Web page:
I'm curious, too! I've worked with all that linked data stuff at university and I really like the concepts. SPARQL is a pretty cool query language and the idea that all information is connected in a decentralized way is good. However, I think the main problem is adoption. In order for the semantic web to become useful it needs to be used way more extensively. And another problem is the tooling. For instance, as far is I know there are basically only two triple stores (Fuseki and Virtuoso) and I found them both awfully slow.
EDIT: Just in case you're interested: on top of a university project to semantically classify RDF properties' relevance according to their respective classes, I built a linked data-powered trivia application as kind of a proof of concept ;-)
One of my colleagues has attended a conference where it was said that by the end of the next year 80% of enterprises will have their taxonomies and ontologies, but I just don't see this happening yet.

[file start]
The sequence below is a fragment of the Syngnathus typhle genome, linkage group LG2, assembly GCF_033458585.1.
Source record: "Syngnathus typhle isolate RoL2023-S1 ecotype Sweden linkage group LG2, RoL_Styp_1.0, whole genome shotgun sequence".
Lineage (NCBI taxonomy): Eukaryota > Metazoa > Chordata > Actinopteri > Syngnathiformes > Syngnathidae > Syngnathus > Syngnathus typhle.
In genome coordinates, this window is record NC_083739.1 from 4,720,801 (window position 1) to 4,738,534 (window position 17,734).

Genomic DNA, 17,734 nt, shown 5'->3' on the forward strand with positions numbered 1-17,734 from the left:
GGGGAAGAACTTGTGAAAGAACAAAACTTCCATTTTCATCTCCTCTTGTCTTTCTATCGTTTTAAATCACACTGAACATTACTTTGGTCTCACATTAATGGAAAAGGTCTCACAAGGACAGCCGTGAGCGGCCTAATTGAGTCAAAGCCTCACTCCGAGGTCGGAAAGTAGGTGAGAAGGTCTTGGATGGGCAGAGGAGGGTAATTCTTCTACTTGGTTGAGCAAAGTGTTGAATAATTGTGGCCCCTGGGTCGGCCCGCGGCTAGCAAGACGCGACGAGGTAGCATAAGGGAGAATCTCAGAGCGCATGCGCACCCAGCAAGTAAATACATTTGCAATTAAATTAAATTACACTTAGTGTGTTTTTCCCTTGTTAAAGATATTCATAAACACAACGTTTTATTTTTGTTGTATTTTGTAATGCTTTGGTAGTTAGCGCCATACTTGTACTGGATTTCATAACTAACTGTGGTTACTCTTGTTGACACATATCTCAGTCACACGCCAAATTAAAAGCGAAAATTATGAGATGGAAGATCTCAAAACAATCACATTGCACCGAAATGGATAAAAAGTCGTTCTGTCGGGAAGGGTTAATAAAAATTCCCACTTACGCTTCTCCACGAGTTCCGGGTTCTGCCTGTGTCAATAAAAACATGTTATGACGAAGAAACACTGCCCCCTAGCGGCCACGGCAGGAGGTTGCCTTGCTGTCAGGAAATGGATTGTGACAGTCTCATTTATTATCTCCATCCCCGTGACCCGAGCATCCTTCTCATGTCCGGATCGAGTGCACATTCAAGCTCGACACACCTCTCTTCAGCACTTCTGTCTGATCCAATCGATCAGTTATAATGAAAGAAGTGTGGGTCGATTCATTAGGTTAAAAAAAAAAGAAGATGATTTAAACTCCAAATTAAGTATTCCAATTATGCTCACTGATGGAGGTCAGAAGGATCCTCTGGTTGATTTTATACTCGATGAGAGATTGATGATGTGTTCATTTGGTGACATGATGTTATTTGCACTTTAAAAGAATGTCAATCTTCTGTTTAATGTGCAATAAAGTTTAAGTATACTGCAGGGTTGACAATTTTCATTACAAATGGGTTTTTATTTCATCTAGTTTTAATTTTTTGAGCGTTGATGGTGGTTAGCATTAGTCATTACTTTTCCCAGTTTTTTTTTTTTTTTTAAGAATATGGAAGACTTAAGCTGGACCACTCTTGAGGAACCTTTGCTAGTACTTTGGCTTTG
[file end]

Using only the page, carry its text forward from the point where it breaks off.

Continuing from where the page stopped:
On the topic of triple stores, there is AllegroGraph and Amazon has recently launched Neptune, their graph database as a service. It supports both triple stores and property graphs. But that's just for the storage, lack of development tools frustrates... 😐
What was mentioned as a reason for that growth? RDF is around since 2004 but it's not widely used. Maybe 80 % of enterprises will have a few ontologies for some purposes, but I don't think the semantic web will ever take off.
What project are you using those techniques in?
I'd have to double check that.
We're not using it yet in production, but are willing to adopt. I work in market research and it would be used to connect and link statistical data from various industries and countries, for instance sport matches, their attendance, team owners, companies that support them, etc.
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